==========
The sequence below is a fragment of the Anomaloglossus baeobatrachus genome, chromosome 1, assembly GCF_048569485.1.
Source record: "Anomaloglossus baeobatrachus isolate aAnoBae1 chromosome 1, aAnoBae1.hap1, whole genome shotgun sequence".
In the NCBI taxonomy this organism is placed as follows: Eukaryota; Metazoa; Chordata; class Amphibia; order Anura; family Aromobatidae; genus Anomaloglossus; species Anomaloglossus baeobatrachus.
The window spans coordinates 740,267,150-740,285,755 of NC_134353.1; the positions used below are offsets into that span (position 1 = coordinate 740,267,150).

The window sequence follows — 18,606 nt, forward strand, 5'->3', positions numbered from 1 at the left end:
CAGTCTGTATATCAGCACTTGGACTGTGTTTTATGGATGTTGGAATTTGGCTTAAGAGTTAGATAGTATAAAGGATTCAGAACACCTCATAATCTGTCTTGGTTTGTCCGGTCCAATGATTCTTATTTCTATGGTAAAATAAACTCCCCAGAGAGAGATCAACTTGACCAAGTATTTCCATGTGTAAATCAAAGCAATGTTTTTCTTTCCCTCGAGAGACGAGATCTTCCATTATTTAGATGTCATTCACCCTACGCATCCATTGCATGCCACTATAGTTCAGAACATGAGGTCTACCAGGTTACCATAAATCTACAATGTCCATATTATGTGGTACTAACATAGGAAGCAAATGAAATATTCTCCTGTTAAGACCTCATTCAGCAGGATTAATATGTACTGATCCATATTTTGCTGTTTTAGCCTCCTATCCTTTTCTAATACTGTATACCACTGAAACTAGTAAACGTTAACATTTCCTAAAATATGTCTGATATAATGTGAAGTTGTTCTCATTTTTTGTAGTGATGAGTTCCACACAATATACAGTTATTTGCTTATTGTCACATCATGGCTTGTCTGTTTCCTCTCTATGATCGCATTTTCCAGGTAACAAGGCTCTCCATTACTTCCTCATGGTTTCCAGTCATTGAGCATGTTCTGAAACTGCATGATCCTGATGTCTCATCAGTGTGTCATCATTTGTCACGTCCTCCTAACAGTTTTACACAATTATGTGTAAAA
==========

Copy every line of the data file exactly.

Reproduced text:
The sequence below is a fragment of the Anomaloglossus baeobatrachus genome, chromosome 1, assembly GCF_048569485.1.
Source record: "Anomaloglossus baeobatrachus isolate aAnoBae1 chromosome 1, aAnoBae1.hap1, whole genome shotgun sequence".
In the NCBI taxonomy this organism is placed as follows: Eukaryota; Metazoa; Chordata; class Amphibia; order Anura; family Aromobatidae; genus Anomaloglossus; species Anomaloglossus baeobatrachus.
The window spans coordinates 740,267,150-740,285,755 of NC_134353.1; the positions used below are offsets into that span (position 1 = coordinate 740,267,150).

The window sequence follows — 18,606 nt, forward strand, 5'->3', positions numbered from 1 at the left end:
CAGTCTGTATATCAGCACTTGGACTGTGTTTTATGGATGTTGGAATTTGGCTTAAGAGTTAGATAGTATAAAGGATTCAGAACACCTCATAATCTGTCTTGGTTTGTCCGGTCCAATGATTCTTATTTCTATGGTAAAATAAACTCCCCAGAGAGAGATCAACTTGACCAAGTATTTCCATGTGTAAATCAAAGCAATGTTTTTCTTTCCCTCGAGAGACGAGATCTTCCATTATTTAGATGTCATTCACCCTACGCATCCATTGCATGCCACTATAGTTCAGAACATGAGGTCTACCAGGTTACCATAAATCTACAATGTCCATATTATGTGGTACTAACATAGGAAGCAAATGAAATATTCTCCTGTTAAGACCTCATTCAGCAGGATTAATATGTACTGATCCATATTTTGCTGTTTTAGCCTCCTATCCTTTTCTAATACTGTATACCACTGAAACTAGTAAACGTTAACATTTCCTAAAATATGTCTGATATAATGTGAAGTTGTTCTCATTTTTTGTAGTGATGAGTTCCACACAATATACAGTTATTTGCTTATTGTCACATCATGGCTTGTCTGTTTCCTCTCTATGATCGCATTTTCCAGGTAACAAGGCTCTCCATTACTTCCTCATGGTTTCCAGTCATTGAGCATGTTCTGAAACTGCATGATCCTGATGTCTCATCAGTGTGTCATCATTTGTCACGTCCTCCTAACAGTTTTACACAATTATGTGTAAAA